In these tough economic times, Minnesotans are increasingly concerned about job security and affordable health care. Two bills being considered by the Legislature would provide comprehensive health care and paid sick leave for all Minnesotans.
The Minnesota Health Security Act would greatly expand the number of people covered by state sponsored programs as well as extend services provided to include vision, dental and mental health. Free health care would be extended to children by 2010 and then to adults by 2012. While not entirely free for adults, the bill would implement a sliding payment scale so that medical expenses would not exceed more than five percent an individual’s or family’s income.
The Healthy Families, Healthy Workplace Act would allow all working Minnesotans to accumulate one hour of paid sick time for every 30 hours of work with a maximum of nine days a year. Small businesses with 10 or fewer employees would only be required to provide five days of paid sick leave.
More health coverage
According to a study conducted by the Minnesota Department of Health last year, 374,000 Minnesotans, including 77,000 children, have no health insurance. With unemployment rapidly increasing this number is expected to increase in the coming months. The Kaiser Family Foundation recently found that “a one percentage point rise in the national unemployment rate would add 1.1 million to the ranks of the uninsured nationwide.” This could spell physical as well as financial ruin to families across the state and further strain the current state-run health care programs.
Pat Lamb, a St. Paul resident and long-time activist and community organizer, recently participated in ACORN and Take Action Minnesota’s lobby day at the Capitol. Lamb, age 62, is now retired and living on her own in St. Paul Public Housing. She is a recipient of Medicare and a number of services provided through Minnesota Care, one of the three publicly subsidized health care programs currently operating in Minnesota. While Lamb has suffered from numerous medical complications all her life, a series of eye surgeries recently threatened her independence. Luckily she was able to apply for an “independent living skill worker” to help her with daily tasks, such as setting up medical appointments and grocery shopping.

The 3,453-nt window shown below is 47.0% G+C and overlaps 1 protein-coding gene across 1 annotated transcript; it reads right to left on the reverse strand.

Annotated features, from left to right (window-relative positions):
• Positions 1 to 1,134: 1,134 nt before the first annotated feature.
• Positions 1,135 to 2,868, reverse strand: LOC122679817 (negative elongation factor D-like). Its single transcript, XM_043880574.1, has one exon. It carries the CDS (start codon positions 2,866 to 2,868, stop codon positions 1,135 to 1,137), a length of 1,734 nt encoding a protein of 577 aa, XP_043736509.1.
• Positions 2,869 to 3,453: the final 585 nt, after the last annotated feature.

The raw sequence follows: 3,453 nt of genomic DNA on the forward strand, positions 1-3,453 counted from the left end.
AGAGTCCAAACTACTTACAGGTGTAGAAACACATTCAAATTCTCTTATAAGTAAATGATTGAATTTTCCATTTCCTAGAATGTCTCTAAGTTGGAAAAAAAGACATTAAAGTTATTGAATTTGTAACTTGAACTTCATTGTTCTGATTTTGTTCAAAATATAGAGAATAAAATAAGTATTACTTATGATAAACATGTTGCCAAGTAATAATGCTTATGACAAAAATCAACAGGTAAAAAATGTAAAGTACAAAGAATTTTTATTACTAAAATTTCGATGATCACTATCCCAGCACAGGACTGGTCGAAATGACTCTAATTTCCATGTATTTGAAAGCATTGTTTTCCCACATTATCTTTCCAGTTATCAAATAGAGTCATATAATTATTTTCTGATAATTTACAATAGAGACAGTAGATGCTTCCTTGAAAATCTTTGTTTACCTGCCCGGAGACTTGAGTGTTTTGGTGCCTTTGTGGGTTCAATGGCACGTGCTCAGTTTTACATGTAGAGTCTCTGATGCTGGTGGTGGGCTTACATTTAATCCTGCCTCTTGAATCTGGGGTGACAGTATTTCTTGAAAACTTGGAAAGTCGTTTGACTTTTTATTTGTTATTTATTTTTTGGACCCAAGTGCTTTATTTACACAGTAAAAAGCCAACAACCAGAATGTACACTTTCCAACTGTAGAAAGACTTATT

“I don’t know what would happen if they cut her. I can’t sustain myself on faith alone,” Lamb said. She also expressed her desire to expand similar health care services to other Minnesotans. “In my building there are many people with physical disabilities and don’t receive any assistance. I’m one of the lucky ones. People work hard but sometimes they need help.”
Catherine Dahir was recently laid off from her job at Reeves Park, Inc., a Minneapolis based jewelry manufacturer, and fears she will not be able to continue payments on her health care plan and home mortgage. In the middle of a costly divorce, Dahir says she needs support. “I don’t want to rely on the system but I have worked ever since I was 14 even with three severe spinal injuries and now I don’t have anyone to turn to.”
Members of ACORN and Take Action believe people like Lamb and Dahir should not have to choose between their health and their home and are urging legislators to pass the Health Security Act.
State Rep. Jeff Hadden, DFL-Minneapolis, said, “Personally I’m a universal health care advocate and I believe that we need radical reform in the health care system. I don’t see the Minnesota Health Security Act as an end in itself, but as a step towards a single payer system. I am supporting the current bill for practical reasons and for children.”
Time off when you’re sick
Forty-one percent of workers in Minnesota- more than one million- lack paid sick days, according to the U.S. Bureau of Labor Statistics. The Healthy Family Healthy Workplace Act would require employers to provide paid time off.
Ashley Vera, a senior organizer with ACORN, discussed her own experiences as a worker and as a mother. “When my kids were little and got sick I had to bring them to day care because missing a day to take care of them would mean losing my job.”
The legislation would have a significant impact on industries like restaurants which often do not provide paid sick leave. In these cases, ACORN argues that paid sick leave is more than an ethical matter, it’s also an issue of public health.
In speaking with legislators, ACORN members promoted the bill as a piece of health care reform with no cost to the state and with added benefits to businesses. In places where similar legislation has been passed, such as San Francisco, businesses actually found an increase in worker productivity and overall job satisfaction.
Alessandra Fuhrman is a student at Macalester College who is interning this semester with Workday Minnesota.